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Chris Maher interviewed in the Ann Arbor News about Digital Art

Use of computers in creative processes poses question for artists and fairs: Does it matter how work was created?

Saturday, July 19, 2003
BY ANNE RUETER
News Staff Reporter

Kenneth Huff uses software made for animation and movie special effects to create virtual three-dimensional objects. He arranges them in scenes, colors them, then captures them with a virtual camera. He uses no physical objects to create his intricate organic-looking images.

Chris Maher uses a digital camera, altered to be sensitive to infrared waves, to capture an ethereal glow from living things. "I can show things to people in a way they've never seen before," he says.

The two men showing in the Ann Arbor Art Fairs believe they're exploring a new, pixelated frontier, where artists can spawn ideas and turn a two-dimensional drawing into a sculpture more easily than ever before.

Fairs grapple with digital

Art fairs lean toward upholding traditions of hand craftsmanship. They don't aim to deliver the shock of the new, the way some galleries do. But art fairs are having to contend with the digital age.

"The computer is taking over the world," so it's bound to have an impact on art, says Tim Osius, program director of the Summer Art Fair.

Jurors for each of the four Ann Arbor art fairs find themselves deciding the merits of works in a new category called digital art - still sparsely settled turf. And since artists are experimenters by nature, fair organizers and artists in many traditional categories like photography, clay and painting are feeling their way through a thicket of issues raised by computer technology.

Among them: If an artist in clay uses design software or produces objects with a computerized kiln, is the work original and handcrafted, the heart's desire of art fairs? What about the work of photographers who play with color using software, or love the effects they get with high-quality commercial inkjet printers? Or the creations of woodworkers who explore rapid prototyping technology?

Some say the debate among artists centers on a larger question: Is art considered art because the final product engages the viewer, or does it matter how it was made?

A growing number of artists in traditional media find computers are great tools, says Huff, the sole digital artist in this year's Street Art Fair.

Yet exhibitors in categories like leather, wood and clay that are traditionally hands-on sometimes run into red flags from jurors and the public, he says. "There's that hint of mass production there."

Huff, who won a Street Art Fair award this year, is an enthusiastic proponent of digital techniques who offers a primer on them at his Web site (www.itgoesboing.com).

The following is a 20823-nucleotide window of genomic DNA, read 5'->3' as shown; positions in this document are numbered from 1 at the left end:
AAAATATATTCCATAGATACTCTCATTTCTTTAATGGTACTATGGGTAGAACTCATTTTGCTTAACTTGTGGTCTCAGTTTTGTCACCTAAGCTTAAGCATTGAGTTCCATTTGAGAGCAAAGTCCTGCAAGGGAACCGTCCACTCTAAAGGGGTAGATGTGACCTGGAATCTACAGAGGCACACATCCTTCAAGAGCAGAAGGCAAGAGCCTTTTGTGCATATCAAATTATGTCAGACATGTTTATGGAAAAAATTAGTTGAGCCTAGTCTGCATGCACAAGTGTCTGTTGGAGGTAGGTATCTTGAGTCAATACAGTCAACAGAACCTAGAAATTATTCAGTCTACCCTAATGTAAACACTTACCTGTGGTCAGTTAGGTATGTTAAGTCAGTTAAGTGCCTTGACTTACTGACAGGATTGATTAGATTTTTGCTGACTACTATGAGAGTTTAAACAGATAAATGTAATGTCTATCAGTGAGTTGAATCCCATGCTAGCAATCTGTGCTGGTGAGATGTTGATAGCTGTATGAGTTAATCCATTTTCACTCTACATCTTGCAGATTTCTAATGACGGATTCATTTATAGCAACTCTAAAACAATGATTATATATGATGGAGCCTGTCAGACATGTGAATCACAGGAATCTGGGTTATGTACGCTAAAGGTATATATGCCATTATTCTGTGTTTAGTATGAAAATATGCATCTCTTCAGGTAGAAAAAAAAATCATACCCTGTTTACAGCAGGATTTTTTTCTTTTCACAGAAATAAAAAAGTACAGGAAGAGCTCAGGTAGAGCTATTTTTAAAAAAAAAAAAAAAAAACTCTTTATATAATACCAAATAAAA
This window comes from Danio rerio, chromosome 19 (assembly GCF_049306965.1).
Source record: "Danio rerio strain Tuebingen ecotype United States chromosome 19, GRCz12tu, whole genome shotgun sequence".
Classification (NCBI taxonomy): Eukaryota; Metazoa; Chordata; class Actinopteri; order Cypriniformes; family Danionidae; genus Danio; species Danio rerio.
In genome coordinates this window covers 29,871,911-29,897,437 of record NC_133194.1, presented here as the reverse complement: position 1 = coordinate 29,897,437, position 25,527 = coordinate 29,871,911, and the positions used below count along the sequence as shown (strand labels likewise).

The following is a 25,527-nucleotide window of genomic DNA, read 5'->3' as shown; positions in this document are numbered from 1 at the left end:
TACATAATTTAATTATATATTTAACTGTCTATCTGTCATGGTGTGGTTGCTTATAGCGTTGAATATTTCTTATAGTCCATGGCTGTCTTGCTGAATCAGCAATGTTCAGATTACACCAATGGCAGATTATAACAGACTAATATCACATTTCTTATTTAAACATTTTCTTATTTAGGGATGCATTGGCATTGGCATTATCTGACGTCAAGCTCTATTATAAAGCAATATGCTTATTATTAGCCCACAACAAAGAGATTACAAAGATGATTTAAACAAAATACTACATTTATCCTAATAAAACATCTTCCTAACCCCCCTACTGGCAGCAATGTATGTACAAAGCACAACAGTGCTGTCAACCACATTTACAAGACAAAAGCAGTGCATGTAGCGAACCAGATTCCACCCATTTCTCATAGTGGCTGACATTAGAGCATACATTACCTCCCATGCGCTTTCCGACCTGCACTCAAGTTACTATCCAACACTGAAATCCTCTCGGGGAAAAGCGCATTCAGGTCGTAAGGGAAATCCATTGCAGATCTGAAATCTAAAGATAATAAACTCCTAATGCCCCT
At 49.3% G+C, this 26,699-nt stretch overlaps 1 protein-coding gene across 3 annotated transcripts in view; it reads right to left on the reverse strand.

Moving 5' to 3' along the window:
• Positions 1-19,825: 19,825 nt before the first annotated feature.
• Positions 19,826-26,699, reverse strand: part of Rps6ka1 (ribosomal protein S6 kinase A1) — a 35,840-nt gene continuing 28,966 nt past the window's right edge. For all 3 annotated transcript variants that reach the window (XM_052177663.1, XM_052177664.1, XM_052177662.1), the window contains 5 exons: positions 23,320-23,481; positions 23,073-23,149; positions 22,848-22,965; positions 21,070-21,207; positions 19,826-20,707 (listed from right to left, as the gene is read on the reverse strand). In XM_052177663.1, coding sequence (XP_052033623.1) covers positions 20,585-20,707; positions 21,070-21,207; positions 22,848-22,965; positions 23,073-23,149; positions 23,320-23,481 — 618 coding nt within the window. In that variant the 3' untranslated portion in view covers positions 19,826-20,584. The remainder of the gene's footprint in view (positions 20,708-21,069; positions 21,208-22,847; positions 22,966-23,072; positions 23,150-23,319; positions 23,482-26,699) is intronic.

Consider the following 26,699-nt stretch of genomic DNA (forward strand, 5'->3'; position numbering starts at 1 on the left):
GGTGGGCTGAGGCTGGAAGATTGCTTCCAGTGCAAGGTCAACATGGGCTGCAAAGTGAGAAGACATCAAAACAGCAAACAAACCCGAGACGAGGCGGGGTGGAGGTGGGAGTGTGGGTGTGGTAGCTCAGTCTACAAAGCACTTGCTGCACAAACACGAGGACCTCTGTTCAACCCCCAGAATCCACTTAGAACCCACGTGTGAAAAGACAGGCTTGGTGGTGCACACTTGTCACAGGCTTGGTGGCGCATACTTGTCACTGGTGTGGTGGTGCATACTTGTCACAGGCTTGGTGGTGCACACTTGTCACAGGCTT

"Anything that allows an artist to explore more ideas is a good thing," he says. "Anything can be used in good or bad ways."

Defining a new category

This year, fairgoers will find seven artists showing in the digital arts category sprinkled through the fairs. Many more showing in traditional categories use computer technology, especially in photography.

The South University Art Fair has one digital artist this year. It plans to formulate a policy about the use of computer technology. The State Street Area Art Fair accepted three artists out of 25 applying in its digital art category.

The Michigan Guild of Artists and Artisans, which runs the Summer Art Fair, has set guidelines for artists showing in its digital category after much discussion last year. Artists who use digital images of pre-existing original paintings, photographs, drawings and other works don't belong in the category, although they may meet criteria for other media.

The Street Art Fair doesn't confine digital to two-dimensional work. The fair, which has had the category for eight or nine years, has seen a rise in applications, says director Shary Brown.

In other media, digital is touchy

As for artists showing in other categories, the Ann Arbor fairs have proved more easy-going about digital innovations than some other fairs. One prestigious Florida fair briefly banned digital work before revising its policies. Photographer Maher, the Summer Art Fair's lone digital artist this year, decries the "not allowed" approach.

"It encourages people to hide their use of computers. It's shortsighted. Artists won't stop using it," he says.

The Street Art Fair relies on its required artist statements, posted in each booth. "We've chosen to go the information route in encouraging audience members to ask (about the artist's process)," says Brown.

Artists who are open about using computers can't count on a receptive public. "When people find out an artist is using (computer technology), in many people's minds it cheapens it," says Maher.

Huff can't stand the term "computer generated" to describe what he and other artists produce using computer technology: "It makes it sound like the computer is doing the art instead of the artist," he says. "That's completely backwards."

Huff says people entering his booth usually get over their initial skepticism and engage with the images.

"I've seen mind-sets being changed," he says.

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